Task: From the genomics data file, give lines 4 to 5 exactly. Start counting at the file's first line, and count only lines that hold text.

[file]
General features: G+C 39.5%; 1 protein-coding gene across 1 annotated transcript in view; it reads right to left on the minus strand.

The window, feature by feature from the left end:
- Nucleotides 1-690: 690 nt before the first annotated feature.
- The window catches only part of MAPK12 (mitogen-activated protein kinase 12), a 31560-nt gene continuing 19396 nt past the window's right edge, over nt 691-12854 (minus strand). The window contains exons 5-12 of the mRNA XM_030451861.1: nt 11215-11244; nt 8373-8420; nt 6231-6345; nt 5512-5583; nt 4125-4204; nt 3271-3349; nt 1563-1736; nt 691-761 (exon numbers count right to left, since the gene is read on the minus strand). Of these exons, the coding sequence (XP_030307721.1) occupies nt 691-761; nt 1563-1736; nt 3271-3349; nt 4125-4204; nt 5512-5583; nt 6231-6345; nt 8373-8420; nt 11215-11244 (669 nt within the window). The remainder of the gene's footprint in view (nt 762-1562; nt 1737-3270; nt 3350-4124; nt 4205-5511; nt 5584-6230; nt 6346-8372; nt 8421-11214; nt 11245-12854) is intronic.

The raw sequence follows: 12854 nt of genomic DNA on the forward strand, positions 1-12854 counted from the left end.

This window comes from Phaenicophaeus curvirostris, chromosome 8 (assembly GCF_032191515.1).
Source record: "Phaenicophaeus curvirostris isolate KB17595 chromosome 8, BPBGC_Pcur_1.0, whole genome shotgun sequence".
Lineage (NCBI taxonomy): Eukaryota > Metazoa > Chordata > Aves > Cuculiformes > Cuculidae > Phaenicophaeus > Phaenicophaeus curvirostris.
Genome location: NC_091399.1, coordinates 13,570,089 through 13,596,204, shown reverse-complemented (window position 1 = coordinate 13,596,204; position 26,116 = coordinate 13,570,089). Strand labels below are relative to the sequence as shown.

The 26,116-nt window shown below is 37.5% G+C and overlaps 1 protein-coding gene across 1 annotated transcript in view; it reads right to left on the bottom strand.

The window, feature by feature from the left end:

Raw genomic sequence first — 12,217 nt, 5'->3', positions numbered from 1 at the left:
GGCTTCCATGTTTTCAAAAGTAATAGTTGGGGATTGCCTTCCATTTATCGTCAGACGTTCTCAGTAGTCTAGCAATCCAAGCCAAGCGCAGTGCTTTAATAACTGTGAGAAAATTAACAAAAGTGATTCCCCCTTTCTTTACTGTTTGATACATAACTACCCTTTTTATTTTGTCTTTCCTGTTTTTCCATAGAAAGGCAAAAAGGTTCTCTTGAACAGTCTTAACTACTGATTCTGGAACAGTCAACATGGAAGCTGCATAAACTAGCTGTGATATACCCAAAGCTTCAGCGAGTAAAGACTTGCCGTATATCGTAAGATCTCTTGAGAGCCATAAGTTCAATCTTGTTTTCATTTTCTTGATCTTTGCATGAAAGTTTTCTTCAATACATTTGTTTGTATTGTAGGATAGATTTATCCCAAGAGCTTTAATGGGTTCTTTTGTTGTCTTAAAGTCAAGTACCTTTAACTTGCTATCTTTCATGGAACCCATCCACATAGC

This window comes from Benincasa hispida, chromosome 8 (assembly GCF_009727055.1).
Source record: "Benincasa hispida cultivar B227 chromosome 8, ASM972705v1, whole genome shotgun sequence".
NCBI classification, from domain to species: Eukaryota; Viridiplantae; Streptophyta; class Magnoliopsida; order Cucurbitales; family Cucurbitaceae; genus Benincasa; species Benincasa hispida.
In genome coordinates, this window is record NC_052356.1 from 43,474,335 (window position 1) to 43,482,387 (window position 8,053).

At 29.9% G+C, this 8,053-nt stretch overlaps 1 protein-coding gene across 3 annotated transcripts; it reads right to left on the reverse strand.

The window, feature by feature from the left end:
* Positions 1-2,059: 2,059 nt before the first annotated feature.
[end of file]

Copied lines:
- The window catches only part of MAPK12 (mitogen-activated protein kinase 12), a 31560-nt gene continuing 19396 nt past the window's right edge, over nt 691-12854 (minus strand). The window contains exons 5-12 of the mRNA XM_030451861.1: nt 11215-11244; nt 8373-8420; nt 6231-6345; nt 5512-5583; nt 4125-4204; nt 3271-3349; nt 1563-1736; nt 691-761 (exon numbers count right to left, since the gene is read on the minus strand). Of these exons, the coding sequence (XP_030307721.1) occupies nt 691-761; nt 1563-1736; nt 3271-3349; nt 4125-4204; nt 5512-5583; nt 6231-6345; nt 8373-8420; nt 11215-11244 (669 nt within the window). The remainder of the gene's footprint in view (nt 762-1562; nt 1737-3270; nt 3350-4124; nt 4205-5511; nt 5584-6230; nt 6346-8372; nt 8421-11214; nt 11245-12854) is intronic.

The raw sequence follows: 12854 nt of genomic DNA on the forward strand, positions 1-12854 counted from the left end.